YAKIMA, Wash. — Underground tanks that hold a stew of toxic, radioactive waste at the nation’s most contaminated nuclear site pose a possible risk of explosion, a nuclear safety board said in advance of confirmation hearings for the next leader of the Energy Department.
tate and federal officials have long known that hydrogen gas could build up inside the tanks at the Hanford Nuclear Reservation, leading to an explosion that would release radioactive material. The Defense Nuclear Facilities Safety Board recommended additional monitoring and ventilation of the tanks last fall, and federal officials were working to develop a plan to implement the recommendation.
Federal officials have said six underground tanks at the site are leaking into the soil, threatening the groundwater, and technical problems have delayed construction of a plant to treat the waste for long-term safe disposal.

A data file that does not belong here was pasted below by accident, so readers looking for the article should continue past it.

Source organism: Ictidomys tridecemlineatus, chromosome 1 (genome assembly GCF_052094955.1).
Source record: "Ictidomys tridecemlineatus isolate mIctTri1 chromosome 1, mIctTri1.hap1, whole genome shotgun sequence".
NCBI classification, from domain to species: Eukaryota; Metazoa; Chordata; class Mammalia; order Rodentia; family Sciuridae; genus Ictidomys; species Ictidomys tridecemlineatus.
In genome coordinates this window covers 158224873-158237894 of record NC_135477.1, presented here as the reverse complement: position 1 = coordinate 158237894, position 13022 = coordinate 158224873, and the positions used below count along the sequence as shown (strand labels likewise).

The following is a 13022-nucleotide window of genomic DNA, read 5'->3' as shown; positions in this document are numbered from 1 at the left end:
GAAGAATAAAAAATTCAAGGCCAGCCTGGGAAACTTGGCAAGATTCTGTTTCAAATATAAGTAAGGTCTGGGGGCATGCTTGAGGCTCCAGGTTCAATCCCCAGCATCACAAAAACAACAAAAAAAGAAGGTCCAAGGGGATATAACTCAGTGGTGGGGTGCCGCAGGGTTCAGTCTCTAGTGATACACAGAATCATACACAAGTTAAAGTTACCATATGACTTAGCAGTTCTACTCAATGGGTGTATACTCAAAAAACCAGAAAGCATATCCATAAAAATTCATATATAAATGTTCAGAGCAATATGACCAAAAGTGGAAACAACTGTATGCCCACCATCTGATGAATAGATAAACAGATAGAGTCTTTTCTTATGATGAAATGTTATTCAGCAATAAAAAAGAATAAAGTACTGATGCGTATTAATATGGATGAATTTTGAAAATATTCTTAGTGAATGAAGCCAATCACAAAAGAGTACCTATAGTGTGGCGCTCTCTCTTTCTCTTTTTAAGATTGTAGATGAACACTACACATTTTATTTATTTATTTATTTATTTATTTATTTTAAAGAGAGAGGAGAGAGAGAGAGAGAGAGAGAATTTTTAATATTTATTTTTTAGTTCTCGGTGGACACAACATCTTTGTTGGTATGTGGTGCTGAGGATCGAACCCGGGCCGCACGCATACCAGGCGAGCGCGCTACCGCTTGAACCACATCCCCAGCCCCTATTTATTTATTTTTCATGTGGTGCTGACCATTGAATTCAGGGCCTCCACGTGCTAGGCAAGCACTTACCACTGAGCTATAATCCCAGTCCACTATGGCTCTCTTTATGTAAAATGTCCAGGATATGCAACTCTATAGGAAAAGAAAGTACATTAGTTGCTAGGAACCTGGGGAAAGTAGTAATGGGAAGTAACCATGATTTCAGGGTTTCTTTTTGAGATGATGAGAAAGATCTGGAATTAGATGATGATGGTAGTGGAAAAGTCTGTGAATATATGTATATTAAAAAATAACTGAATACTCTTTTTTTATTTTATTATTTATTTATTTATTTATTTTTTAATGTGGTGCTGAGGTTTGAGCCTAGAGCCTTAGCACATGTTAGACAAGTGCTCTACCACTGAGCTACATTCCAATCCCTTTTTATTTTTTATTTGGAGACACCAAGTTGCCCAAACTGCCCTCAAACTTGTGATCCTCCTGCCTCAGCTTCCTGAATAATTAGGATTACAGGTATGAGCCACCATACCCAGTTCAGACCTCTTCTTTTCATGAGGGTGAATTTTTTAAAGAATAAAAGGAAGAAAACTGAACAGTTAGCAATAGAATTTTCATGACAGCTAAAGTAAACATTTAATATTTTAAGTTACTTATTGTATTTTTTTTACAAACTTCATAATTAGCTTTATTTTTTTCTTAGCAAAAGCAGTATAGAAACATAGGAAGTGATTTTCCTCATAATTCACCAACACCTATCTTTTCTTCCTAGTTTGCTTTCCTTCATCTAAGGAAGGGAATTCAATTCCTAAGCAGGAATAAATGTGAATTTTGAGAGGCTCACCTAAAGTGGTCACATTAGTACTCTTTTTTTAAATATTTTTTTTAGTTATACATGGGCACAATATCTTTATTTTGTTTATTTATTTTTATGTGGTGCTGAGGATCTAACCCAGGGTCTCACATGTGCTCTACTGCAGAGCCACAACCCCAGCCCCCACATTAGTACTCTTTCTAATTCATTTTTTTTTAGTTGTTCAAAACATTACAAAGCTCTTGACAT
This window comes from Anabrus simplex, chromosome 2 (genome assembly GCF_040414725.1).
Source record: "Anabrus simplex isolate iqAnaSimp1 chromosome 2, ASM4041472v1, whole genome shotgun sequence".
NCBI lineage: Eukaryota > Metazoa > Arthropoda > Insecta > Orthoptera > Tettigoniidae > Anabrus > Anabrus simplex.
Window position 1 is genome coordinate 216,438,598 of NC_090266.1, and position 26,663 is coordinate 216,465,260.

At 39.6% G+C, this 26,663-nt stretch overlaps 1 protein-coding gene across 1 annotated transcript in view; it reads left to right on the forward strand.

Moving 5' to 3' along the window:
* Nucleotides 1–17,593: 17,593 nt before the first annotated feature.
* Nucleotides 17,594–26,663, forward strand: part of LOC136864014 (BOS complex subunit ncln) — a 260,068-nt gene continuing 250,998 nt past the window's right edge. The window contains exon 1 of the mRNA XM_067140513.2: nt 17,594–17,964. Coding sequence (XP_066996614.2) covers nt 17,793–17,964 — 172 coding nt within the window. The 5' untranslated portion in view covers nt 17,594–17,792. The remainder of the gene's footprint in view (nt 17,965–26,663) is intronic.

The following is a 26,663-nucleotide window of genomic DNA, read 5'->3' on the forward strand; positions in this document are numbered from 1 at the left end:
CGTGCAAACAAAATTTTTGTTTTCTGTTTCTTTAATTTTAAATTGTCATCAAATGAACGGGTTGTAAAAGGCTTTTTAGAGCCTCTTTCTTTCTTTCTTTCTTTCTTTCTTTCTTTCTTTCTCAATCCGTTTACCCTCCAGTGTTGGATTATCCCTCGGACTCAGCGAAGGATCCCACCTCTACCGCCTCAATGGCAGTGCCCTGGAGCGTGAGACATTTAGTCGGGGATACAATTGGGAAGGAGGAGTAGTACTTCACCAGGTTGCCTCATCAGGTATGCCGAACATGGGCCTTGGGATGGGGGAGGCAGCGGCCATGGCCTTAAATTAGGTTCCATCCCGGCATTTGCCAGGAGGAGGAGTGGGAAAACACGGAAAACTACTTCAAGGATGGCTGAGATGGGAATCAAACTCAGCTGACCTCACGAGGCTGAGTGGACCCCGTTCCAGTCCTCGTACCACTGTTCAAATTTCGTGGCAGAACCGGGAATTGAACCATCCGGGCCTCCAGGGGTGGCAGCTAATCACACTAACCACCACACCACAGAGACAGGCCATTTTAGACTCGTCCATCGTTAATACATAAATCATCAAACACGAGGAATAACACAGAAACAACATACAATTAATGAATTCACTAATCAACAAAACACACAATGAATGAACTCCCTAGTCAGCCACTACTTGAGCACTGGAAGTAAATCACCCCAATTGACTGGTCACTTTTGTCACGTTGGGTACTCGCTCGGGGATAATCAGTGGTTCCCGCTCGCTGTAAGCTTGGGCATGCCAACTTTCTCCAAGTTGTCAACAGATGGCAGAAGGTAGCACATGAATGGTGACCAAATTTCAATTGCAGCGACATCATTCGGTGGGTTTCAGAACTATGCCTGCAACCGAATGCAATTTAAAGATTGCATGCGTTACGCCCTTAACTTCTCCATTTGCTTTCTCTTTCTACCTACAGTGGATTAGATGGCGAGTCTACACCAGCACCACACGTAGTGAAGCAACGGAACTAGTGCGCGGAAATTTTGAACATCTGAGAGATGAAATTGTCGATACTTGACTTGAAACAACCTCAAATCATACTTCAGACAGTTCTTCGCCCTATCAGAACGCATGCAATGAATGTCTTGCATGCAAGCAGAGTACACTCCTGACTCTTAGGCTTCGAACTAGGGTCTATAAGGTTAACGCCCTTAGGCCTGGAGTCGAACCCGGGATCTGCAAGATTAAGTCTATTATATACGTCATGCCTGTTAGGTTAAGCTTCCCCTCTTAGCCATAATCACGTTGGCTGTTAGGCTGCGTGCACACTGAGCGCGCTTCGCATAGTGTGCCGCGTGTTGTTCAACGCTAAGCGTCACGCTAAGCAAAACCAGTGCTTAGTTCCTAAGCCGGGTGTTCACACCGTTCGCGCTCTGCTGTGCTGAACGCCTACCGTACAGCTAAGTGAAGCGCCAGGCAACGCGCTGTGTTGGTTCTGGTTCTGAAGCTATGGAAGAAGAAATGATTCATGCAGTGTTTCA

Those issues are likely to come up during confirmation hearings next week for Energy Secretary-nominee Ernest J. Moniz. The fears of explosion and contamination could give Washington and Oregon officials more clout as they push for cleanup of the World War II-era site.
Central to the cleanup are the removal of 56 million gallons of highly radioactive, toxic waste left from plutonium production from underground tanks. Many of the site’s single-shell tanks, which have just one wall, have leaked in the past, and state and federal officials announced in February that six such tanks are leaking anew.
In addition to the leaks, the board noted concerns about the potential for hydrogen gas buildup within a tank, in particular those with a double wall, which contain deadly waste that was previously pumped out of the leaking single-shell tanks.
“All the double-shell tanks contain waste that continuously generates some flammable gas,” the board said. “This gas will eventually reach flammable conditions if adequate ventilation is not provided.”